Dealing With a Spouse’s Layoff

Original Post: Dealing With a Spouse’s Layoff

Walking on the beach

This week, my husband was laid off for the second time in five years. This one hurts more than the first. At that time, I held a corporate job, so our health insurance and other benefits remained intact. But I became a full-time freelancer after he found a stable job with benefits. Now that’s all gone or won’t be around for long.

After I stopped reeling, it was time to start dealing. And deal I did — by taking these actions.

Accept the situation. It does no one good to scream and worry about it. Of course, I still worry about the situation, but I don’t let it paralyze me or prevent me from moving forward. It’s OK to scream when you hear the news, just know when to stop and move on.

Stick to the schedule. Despite the bad news, you need to try to stick to the schedule and make your deadlines.

Respond to emails at the right time. Sometimes you may not be in the best frame of mind to reply to a difficult email. Address problems and more challenging emails when you know you can respond logically and not emotionally.

Take care of your physical self. Exercise eases some of the pent up stress and symptoms that come with it. I also make sure I get my seven to eight hours of sleep, drink plenty of water and follow a balanced diet.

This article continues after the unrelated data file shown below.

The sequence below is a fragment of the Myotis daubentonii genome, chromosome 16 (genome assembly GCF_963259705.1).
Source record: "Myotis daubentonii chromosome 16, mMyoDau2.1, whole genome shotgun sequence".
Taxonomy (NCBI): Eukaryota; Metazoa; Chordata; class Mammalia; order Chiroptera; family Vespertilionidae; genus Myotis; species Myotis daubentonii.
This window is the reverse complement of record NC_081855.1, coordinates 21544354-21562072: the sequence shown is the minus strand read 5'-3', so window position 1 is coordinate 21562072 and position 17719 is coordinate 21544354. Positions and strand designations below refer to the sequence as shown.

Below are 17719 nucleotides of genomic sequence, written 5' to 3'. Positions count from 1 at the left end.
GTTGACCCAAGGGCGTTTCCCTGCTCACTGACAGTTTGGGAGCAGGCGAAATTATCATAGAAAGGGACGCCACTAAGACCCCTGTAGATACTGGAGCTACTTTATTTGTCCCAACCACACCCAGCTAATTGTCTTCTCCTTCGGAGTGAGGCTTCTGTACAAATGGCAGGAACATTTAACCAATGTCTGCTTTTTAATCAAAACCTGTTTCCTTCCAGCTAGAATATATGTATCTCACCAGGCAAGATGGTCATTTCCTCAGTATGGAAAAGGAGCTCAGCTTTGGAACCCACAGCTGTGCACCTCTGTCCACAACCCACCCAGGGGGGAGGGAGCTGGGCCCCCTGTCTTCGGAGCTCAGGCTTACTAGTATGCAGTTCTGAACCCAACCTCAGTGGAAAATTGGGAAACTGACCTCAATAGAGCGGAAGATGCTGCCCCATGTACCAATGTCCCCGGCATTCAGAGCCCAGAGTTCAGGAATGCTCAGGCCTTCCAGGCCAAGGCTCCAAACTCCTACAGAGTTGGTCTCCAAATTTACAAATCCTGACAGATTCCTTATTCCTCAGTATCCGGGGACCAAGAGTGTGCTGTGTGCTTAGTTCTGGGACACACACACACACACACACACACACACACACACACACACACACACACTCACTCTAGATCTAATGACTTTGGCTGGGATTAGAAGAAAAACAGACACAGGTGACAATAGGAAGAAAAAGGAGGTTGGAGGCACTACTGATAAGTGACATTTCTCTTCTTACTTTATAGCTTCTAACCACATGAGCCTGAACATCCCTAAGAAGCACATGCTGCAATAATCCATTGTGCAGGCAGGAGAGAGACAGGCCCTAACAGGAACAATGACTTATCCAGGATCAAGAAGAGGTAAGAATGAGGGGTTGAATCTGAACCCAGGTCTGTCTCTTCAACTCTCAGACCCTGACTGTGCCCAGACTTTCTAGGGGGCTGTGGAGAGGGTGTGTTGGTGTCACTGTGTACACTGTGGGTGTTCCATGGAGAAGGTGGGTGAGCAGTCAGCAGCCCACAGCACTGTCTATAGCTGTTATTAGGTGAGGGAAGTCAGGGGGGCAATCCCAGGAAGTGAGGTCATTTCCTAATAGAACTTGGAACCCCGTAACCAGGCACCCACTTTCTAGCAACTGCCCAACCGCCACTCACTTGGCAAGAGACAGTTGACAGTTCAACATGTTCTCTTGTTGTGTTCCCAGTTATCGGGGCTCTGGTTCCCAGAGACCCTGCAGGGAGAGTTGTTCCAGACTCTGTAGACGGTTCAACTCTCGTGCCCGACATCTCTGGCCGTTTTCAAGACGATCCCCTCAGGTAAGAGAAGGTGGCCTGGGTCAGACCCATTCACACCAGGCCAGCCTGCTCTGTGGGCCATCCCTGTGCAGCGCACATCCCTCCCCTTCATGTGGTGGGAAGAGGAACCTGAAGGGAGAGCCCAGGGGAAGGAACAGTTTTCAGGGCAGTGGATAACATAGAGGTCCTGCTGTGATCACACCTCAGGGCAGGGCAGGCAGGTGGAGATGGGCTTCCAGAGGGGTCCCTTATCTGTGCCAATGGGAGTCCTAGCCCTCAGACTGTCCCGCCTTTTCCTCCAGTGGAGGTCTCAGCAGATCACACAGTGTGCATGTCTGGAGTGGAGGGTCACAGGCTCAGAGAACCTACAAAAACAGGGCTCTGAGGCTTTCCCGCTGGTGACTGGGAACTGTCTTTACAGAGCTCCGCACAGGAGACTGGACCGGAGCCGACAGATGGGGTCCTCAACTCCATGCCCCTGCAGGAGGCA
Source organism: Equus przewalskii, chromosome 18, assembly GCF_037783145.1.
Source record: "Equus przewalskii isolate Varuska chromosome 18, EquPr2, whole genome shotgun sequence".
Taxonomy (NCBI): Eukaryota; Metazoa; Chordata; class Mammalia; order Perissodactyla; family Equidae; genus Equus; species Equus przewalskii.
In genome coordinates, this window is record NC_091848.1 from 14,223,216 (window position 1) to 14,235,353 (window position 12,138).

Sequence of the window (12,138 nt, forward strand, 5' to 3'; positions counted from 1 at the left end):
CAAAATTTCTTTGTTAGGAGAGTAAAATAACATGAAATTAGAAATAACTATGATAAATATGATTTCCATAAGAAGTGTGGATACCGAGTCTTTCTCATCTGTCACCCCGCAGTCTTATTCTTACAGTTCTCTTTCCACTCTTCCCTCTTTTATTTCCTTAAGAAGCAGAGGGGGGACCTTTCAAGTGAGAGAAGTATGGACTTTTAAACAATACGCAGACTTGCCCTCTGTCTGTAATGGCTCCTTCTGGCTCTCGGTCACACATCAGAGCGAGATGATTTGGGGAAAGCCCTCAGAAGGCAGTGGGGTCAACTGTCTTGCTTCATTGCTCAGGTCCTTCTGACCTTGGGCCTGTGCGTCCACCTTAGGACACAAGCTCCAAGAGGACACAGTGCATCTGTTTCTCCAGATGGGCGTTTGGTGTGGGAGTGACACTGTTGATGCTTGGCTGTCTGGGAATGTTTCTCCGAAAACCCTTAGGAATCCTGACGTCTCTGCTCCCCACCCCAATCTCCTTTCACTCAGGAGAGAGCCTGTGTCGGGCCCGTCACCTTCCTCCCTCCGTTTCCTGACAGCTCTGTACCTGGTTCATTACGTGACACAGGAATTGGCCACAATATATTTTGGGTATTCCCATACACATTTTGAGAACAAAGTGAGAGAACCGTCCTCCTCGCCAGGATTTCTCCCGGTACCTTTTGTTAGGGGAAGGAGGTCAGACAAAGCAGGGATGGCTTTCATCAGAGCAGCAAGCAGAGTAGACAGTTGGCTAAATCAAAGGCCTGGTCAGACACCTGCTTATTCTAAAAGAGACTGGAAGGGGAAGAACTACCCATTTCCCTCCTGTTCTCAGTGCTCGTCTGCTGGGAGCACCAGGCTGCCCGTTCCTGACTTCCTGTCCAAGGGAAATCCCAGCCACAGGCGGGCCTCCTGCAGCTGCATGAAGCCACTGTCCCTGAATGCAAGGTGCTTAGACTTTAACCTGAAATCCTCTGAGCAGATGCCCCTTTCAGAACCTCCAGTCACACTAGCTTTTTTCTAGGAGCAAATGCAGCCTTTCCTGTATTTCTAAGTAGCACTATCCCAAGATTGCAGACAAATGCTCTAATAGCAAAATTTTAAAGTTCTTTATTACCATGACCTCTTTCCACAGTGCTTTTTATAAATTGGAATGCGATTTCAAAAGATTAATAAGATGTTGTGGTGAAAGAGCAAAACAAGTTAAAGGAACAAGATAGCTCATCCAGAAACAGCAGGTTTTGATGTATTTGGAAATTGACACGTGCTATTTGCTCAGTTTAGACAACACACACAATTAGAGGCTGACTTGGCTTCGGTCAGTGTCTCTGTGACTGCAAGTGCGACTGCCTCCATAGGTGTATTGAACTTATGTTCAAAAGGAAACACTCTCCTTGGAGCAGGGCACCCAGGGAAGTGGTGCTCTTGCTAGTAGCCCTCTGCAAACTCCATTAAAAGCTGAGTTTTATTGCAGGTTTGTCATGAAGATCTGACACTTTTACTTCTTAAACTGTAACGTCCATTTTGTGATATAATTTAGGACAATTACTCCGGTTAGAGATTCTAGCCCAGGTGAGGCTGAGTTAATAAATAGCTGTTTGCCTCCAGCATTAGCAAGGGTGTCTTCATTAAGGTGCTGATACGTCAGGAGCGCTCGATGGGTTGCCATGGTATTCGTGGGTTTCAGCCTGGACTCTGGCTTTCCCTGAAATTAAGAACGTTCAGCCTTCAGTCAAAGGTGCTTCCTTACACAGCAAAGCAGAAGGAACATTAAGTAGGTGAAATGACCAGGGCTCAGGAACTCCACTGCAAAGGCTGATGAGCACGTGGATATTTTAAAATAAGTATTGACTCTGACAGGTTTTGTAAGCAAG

Help with the job search. This gives you a feeling of some control. Plus, you might be able to contact some people that your spouse doesn’t know.

Reach out to friends and colleagues. Letting others know about the situation ensures others understand why you may not act like everything is hunky dory. They might also help by contacting their connections who may have jobs or know people who do. If your friend is laid off, wouldn’t you want to know?

Write about the situation and your feelings. For some people, writing down their thoughts and emotions can ease the frustration and anger.

I know we’re no different from the many families with at least one person out of a job. My sister, my friends and others have all had loved ones out of work for months. All we can do is talk and support each other while pushing forward to find the right job where employee and employer can benefit from the partnership.